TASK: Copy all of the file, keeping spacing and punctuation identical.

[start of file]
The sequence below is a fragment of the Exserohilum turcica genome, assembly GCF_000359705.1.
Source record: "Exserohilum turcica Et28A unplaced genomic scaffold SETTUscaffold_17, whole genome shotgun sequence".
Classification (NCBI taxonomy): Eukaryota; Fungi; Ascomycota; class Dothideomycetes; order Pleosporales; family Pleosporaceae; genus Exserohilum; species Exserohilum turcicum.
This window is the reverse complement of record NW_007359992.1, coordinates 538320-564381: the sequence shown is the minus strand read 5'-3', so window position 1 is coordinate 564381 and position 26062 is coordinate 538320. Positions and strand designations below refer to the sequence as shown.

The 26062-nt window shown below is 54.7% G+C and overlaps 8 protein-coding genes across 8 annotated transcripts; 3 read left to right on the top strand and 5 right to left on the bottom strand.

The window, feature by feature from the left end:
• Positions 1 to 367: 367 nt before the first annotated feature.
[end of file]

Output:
The sequence below is a fragment of the Exserohilum turcica genome, assembly GCF_000359705.1.
Source record: "Exserohilum turcica Et28A unplaced genomic scaffold SETTUscaffold_17, whole genome shotgun sequence".
Classification (NCBI taxonomy): Eukaryota; Fungi; Ascomycota; class Dothideomycetes; order Pleosporales; family Pleosporaceae; genus Exserohilum; species Exserohilum turcicum.
This window is the reverse complement of record NW_007359992.1, coordinates 538320-564381: the sequence shown is the minus strand read 5'-3', so window position 1 is coordinate 564381 and position 26062 is coordinate 538320. Positions and strand designations below refer to the sequence as shown.

The 26062-nt window shown below is 54.7% G+C and overlaps 8 protein-coding genes across 8 annotated transcripts; 3 read left to right on the top strand and 5 right to left on the bottom strand.

The window, feature by feature from the left end:
• Positions 1 to 367: 367 nt before the first annotated feature.